Types of Religions
Religions of the World: Visions of Ultimate Reality and Meaning
- 1 Forms of Hinduism
- 2 Nature Religions
- 3 Human-centered religions
- 4 Radical Monotheisms (Western Religions)
- 5 A simpler typology?
- 6 References
- 7 Links
Forms of Hinduism
Indian Hinduisms date from before recorded history. They are a huge, polytheistic amalgamation of local religions, although many Hindu theologies are pantheistic and therefore, in a sense, monotheistic. The key belief identifying Hinduism is the belief that atman is Brahman--"true self is God." We are rewarded and punished immediately by the law of karma (choose good, get good; choose evil, get evil), especially in the cycle of reincarnation. The goal of a Hindu is to gain liberation (moksha) from this world, which is nothing but illusion, trickery, and deceit (maya). As with Platonism and many forms of gnosticism, the doctrine of reincarnation suggests that the soul has nothing to do with the form of the living being--the body is a prison ("soma sema") in which a spiritual being is trapped. The body is just a vehicle for the soul, not (as in Catholic Aristotelian philosophy) that which is formed by the soul.
Buddhism is a form of Hinduism created by Siddhartha Gautama of the Sakyas around 500 BC when he gained liberation through enlightenment ("buddha" = "one filled with light"). Buddhisms are characterized by the idea that each one of us can become a Buddha by following the example and teaching of Siddhartha, especially the Four Noble Truths: all life is suffering (dukkha); suffering comes from self (tanha); to get rid of suffering, get rid of self (nirvana); to get rid of self, follow the Eightfold Path (think and do the right thing).
New Age Hinduisms combine elements of reincarnation, self-divinity, and platitudes and practices drawn haphazardly from many religious traditions such as Native American spirituality, Christianity, the Kabbala, Sufism, Tantrism, Taoism, etc. Cooking up these odd combinations is known as "syncretism" (Greek, "mixing together").
Taoism sprang up in China around 500 BC. "The Tao [way] that can be put into words is not the real Tao." Every person and every thing has its own Tao, and all are subject to the Tao of the universe and of ultimate reality. All is one, so there is no real difference between good and evil; this teaching is embodied in the yang-yin symbol:
Archaic polytheisms: the religions of Greece, Rome, north Africa, the Middle East, and the barbarian tribes. Some neo-pagans are reviving the ancient religions (Asatru [Norse], Druid [Britain], Wicca [U.S.]).
Primitive or Tribal or Local Religions: The thousands of religious traditions that are found in native or indigenous communities around the world: North and South America; Africa; Pacific Islands. They tend to take the form of animistic polytheism: every thing is inhabited by or associated with an indwelling spirit. Most of the Asian tribal traditions have been assimilated into the larger, more sophisticated religions.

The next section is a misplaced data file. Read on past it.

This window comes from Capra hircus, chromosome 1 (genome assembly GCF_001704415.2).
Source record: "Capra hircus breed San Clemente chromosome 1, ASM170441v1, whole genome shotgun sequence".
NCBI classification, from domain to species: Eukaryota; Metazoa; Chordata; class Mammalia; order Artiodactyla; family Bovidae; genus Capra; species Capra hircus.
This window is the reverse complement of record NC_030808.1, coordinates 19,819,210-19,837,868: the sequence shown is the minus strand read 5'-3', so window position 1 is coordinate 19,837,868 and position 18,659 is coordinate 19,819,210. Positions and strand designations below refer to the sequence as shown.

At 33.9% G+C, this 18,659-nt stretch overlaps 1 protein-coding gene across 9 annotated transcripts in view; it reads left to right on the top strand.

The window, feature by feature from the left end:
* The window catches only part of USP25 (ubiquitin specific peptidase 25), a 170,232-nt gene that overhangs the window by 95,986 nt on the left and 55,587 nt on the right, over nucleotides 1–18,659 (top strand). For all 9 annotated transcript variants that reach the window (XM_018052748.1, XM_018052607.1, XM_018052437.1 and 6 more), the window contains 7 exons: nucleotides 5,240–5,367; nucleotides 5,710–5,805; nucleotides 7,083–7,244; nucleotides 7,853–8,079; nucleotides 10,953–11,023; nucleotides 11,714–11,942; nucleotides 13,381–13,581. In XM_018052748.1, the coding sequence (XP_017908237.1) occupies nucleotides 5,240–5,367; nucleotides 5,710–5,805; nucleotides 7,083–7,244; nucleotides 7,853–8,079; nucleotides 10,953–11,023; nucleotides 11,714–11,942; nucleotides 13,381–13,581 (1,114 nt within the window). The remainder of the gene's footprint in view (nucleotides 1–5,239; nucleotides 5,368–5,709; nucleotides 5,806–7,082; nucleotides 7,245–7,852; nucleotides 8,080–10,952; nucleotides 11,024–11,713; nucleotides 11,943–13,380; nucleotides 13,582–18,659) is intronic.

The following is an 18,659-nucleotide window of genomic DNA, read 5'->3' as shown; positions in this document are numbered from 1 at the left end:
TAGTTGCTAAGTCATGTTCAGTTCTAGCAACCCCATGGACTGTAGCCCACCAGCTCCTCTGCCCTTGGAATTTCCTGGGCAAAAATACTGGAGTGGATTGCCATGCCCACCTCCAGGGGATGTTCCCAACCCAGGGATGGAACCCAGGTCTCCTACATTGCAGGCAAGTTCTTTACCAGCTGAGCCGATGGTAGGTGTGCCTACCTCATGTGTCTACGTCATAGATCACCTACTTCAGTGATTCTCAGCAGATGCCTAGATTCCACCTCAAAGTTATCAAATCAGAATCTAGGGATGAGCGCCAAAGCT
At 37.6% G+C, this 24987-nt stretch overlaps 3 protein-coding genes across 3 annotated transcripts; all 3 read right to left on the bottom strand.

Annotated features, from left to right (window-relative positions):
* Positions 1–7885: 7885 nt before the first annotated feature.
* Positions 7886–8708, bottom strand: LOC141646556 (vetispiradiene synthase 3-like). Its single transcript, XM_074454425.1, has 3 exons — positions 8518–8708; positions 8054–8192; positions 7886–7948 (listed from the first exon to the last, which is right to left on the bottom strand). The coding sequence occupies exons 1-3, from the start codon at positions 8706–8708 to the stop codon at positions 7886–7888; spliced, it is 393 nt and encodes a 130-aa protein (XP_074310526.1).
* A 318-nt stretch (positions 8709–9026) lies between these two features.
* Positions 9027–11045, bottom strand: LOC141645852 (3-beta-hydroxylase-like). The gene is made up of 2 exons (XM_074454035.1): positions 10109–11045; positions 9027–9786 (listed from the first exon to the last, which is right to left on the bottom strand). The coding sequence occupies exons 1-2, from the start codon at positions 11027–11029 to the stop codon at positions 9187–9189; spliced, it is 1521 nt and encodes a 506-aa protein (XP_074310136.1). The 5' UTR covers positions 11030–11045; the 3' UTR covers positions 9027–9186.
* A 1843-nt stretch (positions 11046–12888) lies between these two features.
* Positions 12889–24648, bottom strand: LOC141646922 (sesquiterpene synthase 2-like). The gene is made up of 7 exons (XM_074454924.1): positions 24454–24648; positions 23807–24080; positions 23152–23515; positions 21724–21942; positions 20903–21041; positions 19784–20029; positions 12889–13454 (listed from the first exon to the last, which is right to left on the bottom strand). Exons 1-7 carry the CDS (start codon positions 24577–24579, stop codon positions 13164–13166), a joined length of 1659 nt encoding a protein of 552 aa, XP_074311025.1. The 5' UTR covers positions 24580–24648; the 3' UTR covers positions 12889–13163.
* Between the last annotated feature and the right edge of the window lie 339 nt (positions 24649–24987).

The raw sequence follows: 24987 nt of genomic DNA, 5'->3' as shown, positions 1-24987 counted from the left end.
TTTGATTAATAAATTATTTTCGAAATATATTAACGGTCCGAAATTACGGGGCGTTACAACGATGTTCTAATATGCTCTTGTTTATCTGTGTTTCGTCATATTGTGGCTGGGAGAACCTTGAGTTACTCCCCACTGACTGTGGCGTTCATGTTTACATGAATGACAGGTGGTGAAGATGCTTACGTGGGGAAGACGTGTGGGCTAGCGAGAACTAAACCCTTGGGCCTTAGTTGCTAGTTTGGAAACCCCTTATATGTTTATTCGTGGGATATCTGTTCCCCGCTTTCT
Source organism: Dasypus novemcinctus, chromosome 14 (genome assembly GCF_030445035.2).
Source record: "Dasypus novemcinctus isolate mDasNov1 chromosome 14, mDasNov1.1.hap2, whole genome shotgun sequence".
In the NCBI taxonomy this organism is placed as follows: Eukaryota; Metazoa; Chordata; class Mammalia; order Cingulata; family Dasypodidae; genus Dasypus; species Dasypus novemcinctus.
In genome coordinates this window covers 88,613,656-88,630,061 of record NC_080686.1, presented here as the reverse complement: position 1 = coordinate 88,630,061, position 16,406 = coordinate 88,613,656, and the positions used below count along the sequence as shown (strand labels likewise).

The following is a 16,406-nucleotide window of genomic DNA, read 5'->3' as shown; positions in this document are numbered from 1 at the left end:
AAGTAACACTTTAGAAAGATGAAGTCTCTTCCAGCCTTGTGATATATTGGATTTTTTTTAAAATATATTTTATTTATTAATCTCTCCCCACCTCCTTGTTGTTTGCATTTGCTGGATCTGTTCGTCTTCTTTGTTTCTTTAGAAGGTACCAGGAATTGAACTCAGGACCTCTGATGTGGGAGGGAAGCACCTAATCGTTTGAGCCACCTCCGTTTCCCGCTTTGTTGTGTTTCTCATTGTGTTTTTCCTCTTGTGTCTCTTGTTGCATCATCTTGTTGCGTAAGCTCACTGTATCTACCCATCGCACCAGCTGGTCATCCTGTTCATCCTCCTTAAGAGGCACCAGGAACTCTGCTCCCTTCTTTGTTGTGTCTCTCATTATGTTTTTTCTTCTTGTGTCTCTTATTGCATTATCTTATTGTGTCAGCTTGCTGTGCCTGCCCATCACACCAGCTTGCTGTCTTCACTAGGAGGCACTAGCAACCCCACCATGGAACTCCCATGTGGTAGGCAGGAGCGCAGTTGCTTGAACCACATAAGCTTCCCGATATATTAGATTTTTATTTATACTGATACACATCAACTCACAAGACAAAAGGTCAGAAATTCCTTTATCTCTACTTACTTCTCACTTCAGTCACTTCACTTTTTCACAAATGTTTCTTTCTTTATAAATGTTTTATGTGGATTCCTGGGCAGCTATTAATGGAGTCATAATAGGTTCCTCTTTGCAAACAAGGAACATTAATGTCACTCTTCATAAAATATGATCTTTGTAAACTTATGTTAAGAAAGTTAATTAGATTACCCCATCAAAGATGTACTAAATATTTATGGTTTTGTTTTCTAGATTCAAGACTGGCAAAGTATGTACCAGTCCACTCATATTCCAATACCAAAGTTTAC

Forms of Humanism
Confucianism doesn't fit easily into any category. Founded around 500 BC in China, it incorporated pre-existing religious practices (animistic polytheism) into its formulas for a harmonious social order.
Adoration of the State
Godless Totalitarianisms such as National Socialism (Nazism) in Germany, Marxism in Communist countries, the religion of reason in the French Revolution, and a multitude of utopias envisaged by many different authors.
Atheistic or Materialist Humanism is very common in our culture today. I call this "Saganism" because Carl Sagan was a leading exponent of this view of reality. Cf. CSI (was CSICOP), Prometheus Press, and the Council for Secular Humanism (was CODESH)--all working out of the same building in Amherst, NY.
American Unitarianism. There is no creed or dogma in Unitarianism. Each person is free to adopt his or her own theology or atheology. What holds them together is an affirmation of individual worth and freedom of conscience.
Radical Monotheisms (Western Religions)
Judaism begins with God's covenant with Abraham perhaps around 1700 BC: "Hear, Israel, the Lord is our God, the Lord alone." This slogan took on a radical monotheistic interpretation through a process of theological development that can be traced in the OT.
Christianity is a form of Judaism. It teaches that there are three persons in the One God (Father, Son, and Holy Spirit) and that all humans are saved by the incarnation, death, and resurrection of God, the Son. Christians see themselves as monotheists; Jews and Muslims accuse Christians of being tri-theists, polytheists, or blasphemers--they are radical unitarians who believe that there is and can be only one person in the one God.
Islam is a reform of both Judaism and Christianity. "There is no god but The God (al-Illah-->Allah) and Muhammad is his prophet."
A simpler typology?
- Saguna Hinduism
- Animistic polytheism (most local religions; witchcraft; Satanism)
- Nirguna Hinduism